Ethereum Constantinople Upgrade’s Original Plan May Be Ruined With Failed Testnet
Ropsten, the main test network for Ethereum, is presently at a halt as coders and developers work to figure out what’s wrong with the network. Constantinople was supposed to be activated when the blocks reached number 4,230,000. Unfortunately, based on data collected from Etherscan and Blockscout, the whole Testnet seemed to be stopped at 4,299,999.
Release manager for Parity, Afri Schoedon, said that the main cause of the stall was due to the miners’ lack of decision to push the blockchain forward. Basically, the miners didn’t perform the upgrade, based on the statement.
“The fact that all clients are ‘stuck' means that there is no valid Constantinople block yet.”
He also is urging developers to make it possible to mine the blocks necessary to push along the upgrade. This plea was the driving force behind other members of the chatroom that are working to make the resolution happen.
One developer for Ethereum, Peter Szilagyi, said,
“[If] someone can reach [developers Anton Nashatyrev or Casey Detrio], they should have access to [our] monitoring Geth node to start mining … [Martin Holst Swende] is also unfortunately offline and can't help now.”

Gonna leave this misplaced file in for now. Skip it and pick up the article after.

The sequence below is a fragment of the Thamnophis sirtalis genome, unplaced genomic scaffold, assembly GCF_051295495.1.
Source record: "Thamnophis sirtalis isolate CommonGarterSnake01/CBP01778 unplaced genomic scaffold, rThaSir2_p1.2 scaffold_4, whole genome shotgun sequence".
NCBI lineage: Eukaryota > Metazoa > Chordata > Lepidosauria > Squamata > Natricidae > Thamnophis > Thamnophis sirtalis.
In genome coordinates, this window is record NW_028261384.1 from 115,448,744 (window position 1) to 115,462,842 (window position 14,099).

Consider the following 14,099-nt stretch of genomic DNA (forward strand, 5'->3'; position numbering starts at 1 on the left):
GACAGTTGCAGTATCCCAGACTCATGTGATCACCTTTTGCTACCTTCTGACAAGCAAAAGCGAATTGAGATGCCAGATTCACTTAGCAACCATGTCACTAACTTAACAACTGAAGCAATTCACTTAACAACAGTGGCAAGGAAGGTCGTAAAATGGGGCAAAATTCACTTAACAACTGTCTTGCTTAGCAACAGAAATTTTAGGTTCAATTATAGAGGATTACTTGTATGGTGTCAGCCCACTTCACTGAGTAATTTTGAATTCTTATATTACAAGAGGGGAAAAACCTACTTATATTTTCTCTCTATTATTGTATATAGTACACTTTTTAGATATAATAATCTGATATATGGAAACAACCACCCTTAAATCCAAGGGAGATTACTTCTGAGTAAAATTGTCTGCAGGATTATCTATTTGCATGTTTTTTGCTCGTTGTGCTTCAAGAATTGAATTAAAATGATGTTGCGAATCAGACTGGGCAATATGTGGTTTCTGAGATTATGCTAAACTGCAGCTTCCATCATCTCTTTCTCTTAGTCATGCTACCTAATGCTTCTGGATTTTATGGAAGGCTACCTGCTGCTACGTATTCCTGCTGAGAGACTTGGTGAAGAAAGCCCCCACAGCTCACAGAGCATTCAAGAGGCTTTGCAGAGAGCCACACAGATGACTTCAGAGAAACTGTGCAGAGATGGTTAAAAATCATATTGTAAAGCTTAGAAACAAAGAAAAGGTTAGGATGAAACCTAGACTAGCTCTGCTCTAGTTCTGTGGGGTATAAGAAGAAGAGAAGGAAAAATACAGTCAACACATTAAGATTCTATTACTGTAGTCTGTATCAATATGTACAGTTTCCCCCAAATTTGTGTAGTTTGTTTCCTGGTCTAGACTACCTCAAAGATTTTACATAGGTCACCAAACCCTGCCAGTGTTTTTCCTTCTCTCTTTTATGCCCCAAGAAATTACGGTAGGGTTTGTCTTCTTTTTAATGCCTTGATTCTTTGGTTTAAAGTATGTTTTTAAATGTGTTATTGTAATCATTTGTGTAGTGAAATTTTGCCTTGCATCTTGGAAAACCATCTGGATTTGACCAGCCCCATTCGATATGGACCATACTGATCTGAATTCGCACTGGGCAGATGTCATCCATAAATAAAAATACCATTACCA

Schoedon hasn’t taken this statement laying down, even commenting that it wasn’t the best time to release Constantinople. He added, “Not for later: never fork on weekends.” Unfortunately, there’s no way to tell if this small delay will ultimately alter the upgrade completely. Since miners haven’t been upgrading their clients, the code still hasn’t been tested.
On Friday, the group announced that they were aiming to launch Constantinople officially in November, which would benefit the Ethereum network in a number of ways. One of the biggest benefits is how this upgrade is supposed to reduce the rewards for miners on the transactions. Ropsten is almost exactly the same as Ethereum in the blockchain otherwise, which makes it easier to test out new coding.
In the most recent updates, it seems that the blocks have been attempted for mining, but the blockchain is showing that there are no transactions. In the most recent news at 18:27 UTC on October 13th, the Testnet has still yet to show any transactions, which means that Constantinople may not have activated. Consumers will need to watch the Ropsten efforts to see if any transactions post later one.